The information on this page is provided for archival purposes only. Most of the links that it contains have expired. More recent articles on similar topics can be found here: http://ccwf.cc.utexas.edu/~jbharris/Virtual-Architecture/Foundation/index.html .
Are you currently planning an online educational project, or do you hope to do so soon? If so, there is advice from experienced project facilitators that you may want to consider, and Internet-based resources that you may want to access to assist your efforts.
Access to telecomputing facilities in most schools is limited, at best. Therefore, when designing an online activity, it is very important to be sure that the student learning goals that you specify for the activity are:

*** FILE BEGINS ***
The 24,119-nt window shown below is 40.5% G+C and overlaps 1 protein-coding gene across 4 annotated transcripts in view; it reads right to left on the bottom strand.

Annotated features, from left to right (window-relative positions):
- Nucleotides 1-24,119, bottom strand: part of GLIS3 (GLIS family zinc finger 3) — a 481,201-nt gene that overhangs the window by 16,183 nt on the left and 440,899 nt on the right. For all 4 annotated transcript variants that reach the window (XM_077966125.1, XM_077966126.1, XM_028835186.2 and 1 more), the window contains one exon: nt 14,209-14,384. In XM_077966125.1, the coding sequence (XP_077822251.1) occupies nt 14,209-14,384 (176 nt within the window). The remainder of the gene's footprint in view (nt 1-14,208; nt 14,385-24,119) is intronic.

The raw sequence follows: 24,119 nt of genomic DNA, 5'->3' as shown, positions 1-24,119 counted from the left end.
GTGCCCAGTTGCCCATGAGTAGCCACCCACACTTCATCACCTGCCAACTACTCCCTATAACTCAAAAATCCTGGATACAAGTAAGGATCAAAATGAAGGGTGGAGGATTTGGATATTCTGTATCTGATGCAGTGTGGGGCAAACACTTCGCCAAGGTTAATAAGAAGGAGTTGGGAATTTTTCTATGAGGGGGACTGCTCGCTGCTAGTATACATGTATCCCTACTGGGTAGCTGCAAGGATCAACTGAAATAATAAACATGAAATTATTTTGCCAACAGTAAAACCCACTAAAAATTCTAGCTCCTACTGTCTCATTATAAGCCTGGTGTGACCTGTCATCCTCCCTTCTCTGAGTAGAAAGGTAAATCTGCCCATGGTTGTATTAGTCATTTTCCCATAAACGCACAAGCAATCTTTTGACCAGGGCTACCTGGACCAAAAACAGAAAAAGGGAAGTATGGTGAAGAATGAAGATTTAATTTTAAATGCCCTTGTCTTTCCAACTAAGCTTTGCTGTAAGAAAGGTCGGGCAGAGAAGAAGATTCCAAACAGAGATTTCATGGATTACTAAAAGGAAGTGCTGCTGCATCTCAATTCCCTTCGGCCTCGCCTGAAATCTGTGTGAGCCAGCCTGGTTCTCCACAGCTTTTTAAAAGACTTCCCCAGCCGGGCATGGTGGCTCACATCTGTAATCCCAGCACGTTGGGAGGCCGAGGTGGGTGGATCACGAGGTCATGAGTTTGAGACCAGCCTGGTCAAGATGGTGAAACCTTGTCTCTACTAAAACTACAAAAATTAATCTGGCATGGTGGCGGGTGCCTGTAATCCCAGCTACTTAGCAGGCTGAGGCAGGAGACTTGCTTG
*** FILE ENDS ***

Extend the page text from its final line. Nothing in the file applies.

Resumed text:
When choosing the curricularly-based goals for an online activity, it is advisable to think not only about what students will be learning as they participate (the content goals), but also about what they will be doing online, and whether that activity matches one of the process goals that you have specified. Most electronic-mail-based projects, for example, require participants to write to an audience of their peers. It is advisable to ask yourself whether such authentic writing goals are among those in the curriculum that you would have students address by participating in the online activity that you are planning.
Step Two: Choose the Activity's Structure